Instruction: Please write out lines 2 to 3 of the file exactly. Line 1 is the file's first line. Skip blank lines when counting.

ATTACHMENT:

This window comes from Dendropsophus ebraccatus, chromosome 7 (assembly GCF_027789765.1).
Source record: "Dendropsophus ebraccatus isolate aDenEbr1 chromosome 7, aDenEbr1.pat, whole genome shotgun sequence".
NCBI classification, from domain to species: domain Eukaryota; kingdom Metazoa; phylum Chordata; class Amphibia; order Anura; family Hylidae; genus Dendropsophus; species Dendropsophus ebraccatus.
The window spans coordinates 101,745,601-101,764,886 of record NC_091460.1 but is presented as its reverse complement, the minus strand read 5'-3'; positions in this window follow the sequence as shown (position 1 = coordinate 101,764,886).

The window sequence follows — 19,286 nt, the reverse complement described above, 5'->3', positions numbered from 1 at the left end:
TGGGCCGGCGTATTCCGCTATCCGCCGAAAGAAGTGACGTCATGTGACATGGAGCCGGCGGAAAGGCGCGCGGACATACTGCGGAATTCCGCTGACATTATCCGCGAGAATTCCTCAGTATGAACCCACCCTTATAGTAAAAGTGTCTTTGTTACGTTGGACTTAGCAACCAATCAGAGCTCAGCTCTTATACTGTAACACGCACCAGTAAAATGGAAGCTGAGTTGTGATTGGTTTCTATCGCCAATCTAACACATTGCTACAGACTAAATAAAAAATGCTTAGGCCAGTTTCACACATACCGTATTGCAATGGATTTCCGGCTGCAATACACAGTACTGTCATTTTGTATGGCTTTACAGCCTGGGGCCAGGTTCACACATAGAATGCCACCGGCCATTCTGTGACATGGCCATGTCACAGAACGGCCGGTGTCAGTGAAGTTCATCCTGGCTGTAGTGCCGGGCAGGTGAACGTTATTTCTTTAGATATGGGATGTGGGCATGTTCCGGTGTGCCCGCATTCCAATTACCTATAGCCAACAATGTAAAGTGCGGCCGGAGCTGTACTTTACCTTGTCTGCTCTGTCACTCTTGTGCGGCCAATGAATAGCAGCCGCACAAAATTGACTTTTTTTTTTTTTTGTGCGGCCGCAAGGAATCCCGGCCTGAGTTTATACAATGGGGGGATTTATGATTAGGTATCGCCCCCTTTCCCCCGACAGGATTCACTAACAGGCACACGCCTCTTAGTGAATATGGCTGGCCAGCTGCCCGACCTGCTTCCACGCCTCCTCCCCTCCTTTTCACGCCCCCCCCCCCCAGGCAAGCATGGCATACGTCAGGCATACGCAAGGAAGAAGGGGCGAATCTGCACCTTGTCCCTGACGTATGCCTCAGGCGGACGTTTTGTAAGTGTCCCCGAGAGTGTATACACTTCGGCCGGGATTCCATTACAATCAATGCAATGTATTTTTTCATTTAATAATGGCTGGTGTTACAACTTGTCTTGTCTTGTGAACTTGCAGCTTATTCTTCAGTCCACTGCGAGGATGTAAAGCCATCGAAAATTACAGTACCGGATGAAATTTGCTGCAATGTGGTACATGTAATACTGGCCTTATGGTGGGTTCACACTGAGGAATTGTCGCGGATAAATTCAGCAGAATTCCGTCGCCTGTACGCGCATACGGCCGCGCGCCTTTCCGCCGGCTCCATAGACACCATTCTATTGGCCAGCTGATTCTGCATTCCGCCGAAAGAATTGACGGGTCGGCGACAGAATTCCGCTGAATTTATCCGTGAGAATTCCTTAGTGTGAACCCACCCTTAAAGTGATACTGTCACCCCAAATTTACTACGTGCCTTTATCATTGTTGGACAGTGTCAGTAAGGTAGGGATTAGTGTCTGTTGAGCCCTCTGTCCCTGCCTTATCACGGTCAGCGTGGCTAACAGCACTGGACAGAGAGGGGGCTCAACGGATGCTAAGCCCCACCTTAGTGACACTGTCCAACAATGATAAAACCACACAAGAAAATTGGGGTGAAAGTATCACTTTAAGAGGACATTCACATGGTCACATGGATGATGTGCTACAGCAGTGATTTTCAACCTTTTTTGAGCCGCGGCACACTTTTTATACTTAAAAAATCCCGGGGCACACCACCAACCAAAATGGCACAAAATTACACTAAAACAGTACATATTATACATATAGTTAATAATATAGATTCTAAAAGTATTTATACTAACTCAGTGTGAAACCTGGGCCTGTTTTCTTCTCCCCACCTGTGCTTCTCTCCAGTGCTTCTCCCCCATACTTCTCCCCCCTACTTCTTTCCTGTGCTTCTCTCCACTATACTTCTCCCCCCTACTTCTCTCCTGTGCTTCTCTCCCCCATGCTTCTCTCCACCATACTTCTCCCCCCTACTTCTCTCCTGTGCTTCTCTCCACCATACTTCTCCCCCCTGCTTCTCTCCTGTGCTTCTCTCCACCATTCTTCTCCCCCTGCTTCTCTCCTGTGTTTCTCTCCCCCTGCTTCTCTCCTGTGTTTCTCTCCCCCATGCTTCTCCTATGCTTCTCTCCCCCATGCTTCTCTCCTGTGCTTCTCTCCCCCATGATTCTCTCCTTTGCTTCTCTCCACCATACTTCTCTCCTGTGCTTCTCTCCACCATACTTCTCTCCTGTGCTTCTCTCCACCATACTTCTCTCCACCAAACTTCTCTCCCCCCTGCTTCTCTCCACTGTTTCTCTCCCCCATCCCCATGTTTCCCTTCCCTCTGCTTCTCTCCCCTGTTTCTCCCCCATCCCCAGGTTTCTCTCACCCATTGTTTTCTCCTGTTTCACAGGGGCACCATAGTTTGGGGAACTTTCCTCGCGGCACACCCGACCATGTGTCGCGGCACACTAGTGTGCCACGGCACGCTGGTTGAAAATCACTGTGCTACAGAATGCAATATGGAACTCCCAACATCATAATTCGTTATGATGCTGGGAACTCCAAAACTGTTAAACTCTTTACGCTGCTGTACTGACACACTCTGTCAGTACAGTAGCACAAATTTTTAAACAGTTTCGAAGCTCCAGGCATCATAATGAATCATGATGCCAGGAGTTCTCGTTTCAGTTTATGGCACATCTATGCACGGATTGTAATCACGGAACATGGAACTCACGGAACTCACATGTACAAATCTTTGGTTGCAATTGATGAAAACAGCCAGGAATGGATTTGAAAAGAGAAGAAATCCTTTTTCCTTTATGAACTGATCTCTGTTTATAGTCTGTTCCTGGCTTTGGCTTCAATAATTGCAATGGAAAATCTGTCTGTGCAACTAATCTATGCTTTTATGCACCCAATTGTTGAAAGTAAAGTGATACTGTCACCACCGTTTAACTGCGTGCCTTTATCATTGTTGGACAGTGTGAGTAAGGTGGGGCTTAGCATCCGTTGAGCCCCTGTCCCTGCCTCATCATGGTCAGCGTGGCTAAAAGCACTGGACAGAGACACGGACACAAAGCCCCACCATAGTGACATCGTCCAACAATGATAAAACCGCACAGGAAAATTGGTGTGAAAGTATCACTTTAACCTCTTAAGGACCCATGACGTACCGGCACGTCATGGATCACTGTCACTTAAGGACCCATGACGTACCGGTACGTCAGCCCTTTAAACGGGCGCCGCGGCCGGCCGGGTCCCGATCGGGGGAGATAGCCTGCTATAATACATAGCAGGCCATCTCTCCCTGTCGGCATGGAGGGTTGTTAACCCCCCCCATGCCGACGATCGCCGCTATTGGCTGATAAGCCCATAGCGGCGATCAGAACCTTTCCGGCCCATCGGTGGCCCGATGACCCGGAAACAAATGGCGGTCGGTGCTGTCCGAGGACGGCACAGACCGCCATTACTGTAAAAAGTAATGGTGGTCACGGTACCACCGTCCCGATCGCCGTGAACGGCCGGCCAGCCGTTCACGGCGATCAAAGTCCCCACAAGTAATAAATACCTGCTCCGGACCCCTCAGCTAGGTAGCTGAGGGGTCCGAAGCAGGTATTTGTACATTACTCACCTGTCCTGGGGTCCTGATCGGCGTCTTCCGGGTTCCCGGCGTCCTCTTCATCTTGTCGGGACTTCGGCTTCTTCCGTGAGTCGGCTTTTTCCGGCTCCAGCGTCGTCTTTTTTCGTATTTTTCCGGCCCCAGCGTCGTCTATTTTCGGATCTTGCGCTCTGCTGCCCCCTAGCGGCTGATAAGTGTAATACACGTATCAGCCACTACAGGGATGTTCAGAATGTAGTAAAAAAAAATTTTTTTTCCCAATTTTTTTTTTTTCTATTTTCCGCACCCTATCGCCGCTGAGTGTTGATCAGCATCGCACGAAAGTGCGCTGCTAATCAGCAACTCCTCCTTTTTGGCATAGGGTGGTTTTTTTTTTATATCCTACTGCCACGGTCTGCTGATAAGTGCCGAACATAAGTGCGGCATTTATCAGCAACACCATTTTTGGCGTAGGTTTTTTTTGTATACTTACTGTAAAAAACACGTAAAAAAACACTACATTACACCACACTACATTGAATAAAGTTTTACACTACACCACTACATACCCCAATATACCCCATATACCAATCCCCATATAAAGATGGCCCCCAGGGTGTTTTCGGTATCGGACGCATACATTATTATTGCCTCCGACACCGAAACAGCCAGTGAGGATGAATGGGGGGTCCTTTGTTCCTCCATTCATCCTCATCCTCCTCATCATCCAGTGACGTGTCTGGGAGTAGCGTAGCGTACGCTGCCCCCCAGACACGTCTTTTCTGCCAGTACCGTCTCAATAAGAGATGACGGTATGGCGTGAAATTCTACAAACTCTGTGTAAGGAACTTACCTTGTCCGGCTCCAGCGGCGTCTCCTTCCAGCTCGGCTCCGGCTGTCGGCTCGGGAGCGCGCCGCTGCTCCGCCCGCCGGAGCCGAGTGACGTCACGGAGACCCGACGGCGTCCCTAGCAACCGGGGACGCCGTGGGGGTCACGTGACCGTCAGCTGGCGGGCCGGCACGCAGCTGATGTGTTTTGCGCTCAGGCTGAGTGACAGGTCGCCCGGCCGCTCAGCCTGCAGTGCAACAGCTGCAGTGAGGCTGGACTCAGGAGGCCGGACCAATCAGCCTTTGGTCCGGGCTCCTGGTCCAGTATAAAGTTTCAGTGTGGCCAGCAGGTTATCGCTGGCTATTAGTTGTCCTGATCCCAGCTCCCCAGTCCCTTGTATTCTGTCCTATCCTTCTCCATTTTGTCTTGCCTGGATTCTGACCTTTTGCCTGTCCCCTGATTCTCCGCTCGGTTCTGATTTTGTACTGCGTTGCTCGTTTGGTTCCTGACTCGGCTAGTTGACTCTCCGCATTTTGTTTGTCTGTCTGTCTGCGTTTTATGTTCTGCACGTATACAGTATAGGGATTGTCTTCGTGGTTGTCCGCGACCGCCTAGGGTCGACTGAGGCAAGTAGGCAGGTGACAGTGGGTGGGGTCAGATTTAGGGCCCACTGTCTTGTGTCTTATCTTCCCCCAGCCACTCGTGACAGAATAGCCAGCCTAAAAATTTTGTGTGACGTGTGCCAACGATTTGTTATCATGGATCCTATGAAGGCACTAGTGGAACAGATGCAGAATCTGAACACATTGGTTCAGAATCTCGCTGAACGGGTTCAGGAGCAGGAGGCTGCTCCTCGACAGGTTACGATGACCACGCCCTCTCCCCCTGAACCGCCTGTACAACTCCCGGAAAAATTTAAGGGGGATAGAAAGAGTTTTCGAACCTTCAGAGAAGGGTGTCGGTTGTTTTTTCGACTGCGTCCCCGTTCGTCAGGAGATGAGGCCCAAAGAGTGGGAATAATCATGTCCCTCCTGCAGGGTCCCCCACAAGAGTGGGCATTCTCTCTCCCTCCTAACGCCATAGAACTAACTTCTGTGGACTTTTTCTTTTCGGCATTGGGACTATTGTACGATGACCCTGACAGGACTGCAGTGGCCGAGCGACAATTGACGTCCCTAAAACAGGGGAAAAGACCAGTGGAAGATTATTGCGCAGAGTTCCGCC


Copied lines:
Source record: "Dendropsophus ebraccatus isolate aDenEbr1 chromosome 7, aDenEbr1.pat, whole genome shotgun sequence".
NCBI classification, from domain to species: domain Eukaryota; kingdom Metazoa; phylum Chordata; class Amphibia; order Anura; family Hylidae; genus Dendropsophus; species Dendropsophus ebraccatus.